This is not to say the writers didn’t do a good job. Phillip Gelatt, who wrote the script for 16 out of 18 episodes, develops the characters as best he could in the limited timeframe he’s given, and the pacing works for the most part. However, quite a few episodes still fall flat. Part of that might be down to the mediocrity of the stories they’re adapted from. I’ll let you be the judge of that. As for readers who’d rather skip to the good bit, you can pick and choose with individual mini reviews below. Choose wisely.

Sonnie’s Edge ★★★★☆

What is it about this female revenge story written by men that feels superficial and objectifying? I see it’s the hyper-sexualisation of lesbianism, which as it turns out is not even genuine, and an unnecessary twist that takes away its own thematic edge. An enjoyable, thrilling ride nonetheless. Content warning: Mention of gang rape.

Three Robots ★★★★☆

A genuinely funny and disarming tale denouncing human folly. The triangle robot’s little climate change monologue at the end took away some of the subtlety though.

The Witness ★★★★★

“The Witness” is what you get when you combine a nightmarish Triangle-like plot with kinetic animation, reminiscent of the recent Spider-Man: Into the Spider-Verse. You can feel the characters’ racing hearts pounding through the screen.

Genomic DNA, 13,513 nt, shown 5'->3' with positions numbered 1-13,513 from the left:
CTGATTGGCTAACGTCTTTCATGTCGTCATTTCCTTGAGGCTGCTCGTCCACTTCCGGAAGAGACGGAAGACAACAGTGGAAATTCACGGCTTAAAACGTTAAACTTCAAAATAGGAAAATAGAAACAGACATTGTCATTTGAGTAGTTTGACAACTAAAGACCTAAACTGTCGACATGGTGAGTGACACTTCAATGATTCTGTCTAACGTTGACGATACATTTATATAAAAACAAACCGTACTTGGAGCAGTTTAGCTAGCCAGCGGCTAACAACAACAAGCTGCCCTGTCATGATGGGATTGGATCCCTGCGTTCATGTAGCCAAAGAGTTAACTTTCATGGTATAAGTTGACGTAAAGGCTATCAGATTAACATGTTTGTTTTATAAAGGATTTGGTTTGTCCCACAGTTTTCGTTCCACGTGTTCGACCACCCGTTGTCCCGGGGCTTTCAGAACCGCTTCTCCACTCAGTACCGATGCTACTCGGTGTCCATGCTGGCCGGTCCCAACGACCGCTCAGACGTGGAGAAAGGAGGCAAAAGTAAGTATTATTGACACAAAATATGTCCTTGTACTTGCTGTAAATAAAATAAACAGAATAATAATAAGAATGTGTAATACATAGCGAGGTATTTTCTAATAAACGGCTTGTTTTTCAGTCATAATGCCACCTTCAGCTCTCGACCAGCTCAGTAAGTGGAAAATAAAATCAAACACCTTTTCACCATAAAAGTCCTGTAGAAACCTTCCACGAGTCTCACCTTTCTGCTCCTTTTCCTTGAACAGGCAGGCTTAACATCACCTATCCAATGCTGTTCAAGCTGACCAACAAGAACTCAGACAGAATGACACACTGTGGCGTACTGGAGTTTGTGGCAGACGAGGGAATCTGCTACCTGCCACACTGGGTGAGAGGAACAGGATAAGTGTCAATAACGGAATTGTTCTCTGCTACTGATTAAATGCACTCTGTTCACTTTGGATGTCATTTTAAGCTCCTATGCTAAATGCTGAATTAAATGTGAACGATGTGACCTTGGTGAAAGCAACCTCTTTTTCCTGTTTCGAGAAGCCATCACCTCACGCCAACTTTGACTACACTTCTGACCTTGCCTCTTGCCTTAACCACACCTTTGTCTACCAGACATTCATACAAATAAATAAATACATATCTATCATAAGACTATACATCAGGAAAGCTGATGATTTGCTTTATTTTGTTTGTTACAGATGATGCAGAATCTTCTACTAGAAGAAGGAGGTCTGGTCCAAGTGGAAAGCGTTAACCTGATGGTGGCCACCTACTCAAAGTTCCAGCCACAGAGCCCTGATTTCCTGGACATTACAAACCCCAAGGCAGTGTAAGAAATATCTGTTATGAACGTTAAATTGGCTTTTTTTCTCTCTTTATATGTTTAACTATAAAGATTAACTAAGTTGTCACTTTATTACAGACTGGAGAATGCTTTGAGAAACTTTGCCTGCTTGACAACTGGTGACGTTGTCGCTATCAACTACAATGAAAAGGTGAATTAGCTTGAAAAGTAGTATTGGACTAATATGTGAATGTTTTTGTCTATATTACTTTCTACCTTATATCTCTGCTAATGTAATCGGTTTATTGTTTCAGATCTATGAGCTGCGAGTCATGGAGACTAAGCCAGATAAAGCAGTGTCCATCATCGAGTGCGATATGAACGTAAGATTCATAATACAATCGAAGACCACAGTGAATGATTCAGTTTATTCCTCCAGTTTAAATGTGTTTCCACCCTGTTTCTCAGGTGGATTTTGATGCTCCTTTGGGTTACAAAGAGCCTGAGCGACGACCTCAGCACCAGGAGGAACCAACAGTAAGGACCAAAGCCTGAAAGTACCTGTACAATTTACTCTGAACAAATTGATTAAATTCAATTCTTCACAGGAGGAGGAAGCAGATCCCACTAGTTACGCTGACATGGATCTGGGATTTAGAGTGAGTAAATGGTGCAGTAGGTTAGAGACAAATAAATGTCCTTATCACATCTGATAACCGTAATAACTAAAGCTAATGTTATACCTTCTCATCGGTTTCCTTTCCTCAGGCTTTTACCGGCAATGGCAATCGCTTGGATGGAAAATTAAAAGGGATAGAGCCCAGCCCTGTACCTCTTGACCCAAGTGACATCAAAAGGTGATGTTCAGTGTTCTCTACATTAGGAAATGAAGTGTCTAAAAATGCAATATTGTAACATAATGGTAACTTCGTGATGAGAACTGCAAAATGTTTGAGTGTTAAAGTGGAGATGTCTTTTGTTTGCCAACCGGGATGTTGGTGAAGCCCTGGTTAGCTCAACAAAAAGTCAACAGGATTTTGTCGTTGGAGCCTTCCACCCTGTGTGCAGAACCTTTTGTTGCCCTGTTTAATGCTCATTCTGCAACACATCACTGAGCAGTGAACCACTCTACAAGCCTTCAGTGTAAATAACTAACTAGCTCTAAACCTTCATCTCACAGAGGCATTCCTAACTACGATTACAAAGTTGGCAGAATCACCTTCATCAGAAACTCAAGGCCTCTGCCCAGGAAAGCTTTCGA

Suits ★☆☆☆☆

Imagine American farmers protecting their farmlands with Gundam-style mobile suits. It makes for a decent idea to pitch to your friends when you’re lying on a couch at two in the morning, but it’s not worth fleshing out. It only gets worse when you realise the heroes are really colonisers on a new planet.

Sucker of Souls ★☆☆☆☆

If you take the action sequence out of an adventure movie, you get “Sucker of Souls”. You don’t get invested in any of the characters, or their quest. It plunges you straight into the thick of it, which to be honest, isn’t anything you haven’t seen before.

When the Yogurt Took Over ★★★★☆

One of the weirder ones out of the collection and definitely one of the best. I went into this expecting it to unfold into a cheesy dystopian story but it turned out to be ever so slightly anticlimactic in the best possible way.